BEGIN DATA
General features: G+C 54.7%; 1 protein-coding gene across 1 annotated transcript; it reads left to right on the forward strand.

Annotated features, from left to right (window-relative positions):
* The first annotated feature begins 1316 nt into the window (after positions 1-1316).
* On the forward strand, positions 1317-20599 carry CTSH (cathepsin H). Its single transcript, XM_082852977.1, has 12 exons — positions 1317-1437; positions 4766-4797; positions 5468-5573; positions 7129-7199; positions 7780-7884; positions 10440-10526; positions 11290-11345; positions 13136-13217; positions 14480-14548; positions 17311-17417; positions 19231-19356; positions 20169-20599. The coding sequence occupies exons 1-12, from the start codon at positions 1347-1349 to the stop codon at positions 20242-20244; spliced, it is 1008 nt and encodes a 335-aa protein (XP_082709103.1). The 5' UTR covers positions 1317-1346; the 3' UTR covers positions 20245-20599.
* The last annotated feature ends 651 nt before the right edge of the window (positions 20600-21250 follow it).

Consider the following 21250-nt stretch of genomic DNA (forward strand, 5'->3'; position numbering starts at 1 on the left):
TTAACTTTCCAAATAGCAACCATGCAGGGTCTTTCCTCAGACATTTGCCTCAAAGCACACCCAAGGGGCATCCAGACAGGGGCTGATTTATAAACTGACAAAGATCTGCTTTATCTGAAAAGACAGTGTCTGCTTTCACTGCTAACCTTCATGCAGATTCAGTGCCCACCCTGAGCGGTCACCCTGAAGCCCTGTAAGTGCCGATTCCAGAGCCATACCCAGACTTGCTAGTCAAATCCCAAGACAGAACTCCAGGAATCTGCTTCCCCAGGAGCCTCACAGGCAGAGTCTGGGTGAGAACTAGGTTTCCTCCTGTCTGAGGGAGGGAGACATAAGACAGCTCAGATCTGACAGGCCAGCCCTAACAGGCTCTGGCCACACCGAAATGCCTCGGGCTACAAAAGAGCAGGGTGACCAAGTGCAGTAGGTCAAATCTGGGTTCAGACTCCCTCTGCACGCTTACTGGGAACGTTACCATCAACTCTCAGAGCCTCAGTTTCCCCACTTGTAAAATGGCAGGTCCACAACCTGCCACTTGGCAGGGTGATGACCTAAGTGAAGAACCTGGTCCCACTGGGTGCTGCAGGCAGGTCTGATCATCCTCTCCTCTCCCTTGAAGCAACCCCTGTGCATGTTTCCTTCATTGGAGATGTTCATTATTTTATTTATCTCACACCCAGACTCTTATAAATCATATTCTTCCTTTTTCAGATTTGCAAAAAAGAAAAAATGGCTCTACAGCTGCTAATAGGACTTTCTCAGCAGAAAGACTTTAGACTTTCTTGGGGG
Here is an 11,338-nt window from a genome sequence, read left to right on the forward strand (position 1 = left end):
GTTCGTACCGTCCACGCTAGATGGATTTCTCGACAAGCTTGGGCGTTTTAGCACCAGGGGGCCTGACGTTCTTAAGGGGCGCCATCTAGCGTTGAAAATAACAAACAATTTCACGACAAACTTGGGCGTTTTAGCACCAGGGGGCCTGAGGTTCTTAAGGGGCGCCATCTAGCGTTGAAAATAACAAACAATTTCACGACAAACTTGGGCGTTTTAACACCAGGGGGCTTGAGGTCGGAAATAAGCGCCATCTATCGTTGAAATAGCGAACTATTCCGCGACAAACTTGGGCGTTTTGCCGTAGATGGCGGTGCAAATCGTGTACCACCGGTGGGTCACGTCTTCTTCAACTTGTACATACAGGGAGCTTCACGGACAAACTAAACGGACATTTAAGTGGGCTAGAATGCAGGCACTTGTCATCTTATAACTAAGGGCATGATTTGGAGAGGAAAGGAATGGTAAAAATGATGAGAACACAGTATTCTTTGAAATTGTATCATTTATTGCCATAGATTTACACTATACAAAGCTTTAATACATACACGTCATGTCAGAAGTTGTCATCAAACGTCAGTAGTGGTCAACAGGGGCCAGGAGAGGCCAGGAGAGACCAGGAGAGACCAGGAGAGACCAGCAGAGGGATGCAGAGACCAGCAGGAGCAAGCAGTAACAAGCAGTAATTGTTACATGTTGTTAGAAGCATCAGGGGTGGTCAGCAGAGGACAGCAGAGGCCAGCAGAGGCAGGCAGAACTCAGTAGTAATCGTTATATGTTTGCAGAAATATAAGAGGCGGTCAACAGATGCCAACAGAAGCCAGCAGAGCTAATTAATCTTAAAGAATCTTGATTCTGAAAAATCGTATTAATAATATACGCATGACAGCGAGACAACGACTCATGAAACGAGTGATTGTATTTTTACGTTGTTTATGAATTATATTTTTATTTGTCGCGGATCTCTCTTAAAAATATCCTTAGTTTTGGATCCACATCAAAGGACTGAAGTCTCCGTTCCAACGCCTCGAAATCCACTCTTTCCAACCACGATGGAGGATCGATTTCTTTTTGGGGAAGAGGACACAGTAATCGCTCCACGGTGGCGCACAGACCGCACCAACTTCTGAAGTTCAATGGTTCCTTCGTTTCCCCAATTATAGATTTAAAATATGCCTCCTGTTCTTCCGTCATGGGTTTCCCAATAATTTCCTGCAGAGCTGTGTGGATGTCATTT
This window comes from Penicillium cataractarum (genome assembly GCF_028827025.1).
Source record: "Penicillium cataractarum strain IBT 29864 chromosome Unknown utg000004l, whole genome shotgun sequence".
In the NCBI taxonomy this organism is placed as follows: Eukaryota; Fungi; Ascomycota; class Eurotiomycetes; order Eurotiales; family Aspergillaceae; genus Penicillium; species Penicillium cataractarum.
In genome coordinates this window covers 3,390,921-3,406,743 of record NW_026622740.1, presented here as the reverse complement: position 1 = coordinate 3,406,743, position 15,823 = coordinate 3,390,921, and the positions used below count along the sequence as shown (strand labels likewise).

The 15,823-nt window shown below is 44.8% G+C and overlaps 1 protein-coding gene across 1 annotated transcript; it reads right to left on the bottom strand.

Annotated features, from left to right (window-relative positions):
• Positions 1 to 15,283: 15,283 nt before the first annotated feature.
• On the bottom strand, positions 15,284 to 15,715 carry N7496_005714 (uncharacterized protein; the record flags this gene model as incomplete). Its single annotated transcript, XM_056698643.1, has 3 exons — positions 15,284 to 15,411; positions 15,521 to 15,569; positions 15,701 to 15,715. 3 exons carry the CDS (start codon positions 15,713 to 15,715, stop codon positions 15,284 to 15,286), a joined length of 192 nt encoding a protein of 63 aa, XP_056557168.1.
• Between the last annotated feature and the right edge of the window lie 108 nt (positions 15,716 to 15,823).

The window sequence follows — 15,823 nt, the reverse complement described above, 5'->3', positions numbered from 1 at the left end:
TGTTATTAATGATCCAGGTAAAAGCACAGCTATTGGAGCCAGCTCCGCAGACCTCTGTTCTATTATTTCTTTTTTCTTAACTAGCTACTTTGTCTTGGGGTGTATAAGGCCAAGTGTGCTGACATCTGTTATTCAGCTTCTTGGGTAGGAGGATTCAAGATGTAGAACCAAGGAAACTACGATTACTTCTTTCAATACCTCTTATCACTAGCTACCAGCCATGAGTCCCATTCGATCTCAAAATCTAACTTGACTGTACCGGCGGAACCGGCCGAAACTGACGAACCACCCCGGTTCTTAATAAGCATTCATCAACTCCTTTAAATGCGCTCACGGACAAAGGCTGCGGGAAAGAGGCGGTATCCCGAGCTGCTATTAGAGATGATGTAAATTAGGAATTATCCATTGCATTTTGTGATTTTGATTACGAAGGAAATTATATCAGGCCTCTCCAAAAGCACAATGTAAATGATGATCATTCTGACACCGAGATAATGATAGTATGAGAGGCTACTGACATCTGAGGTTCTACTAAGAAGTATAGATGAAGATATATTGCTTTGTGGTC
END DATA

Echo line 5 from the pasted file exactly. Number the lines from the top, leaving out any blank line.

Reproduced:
* The last annotated feature ends 651 nt before the right edge of the window (positions 20600-21250 follow it).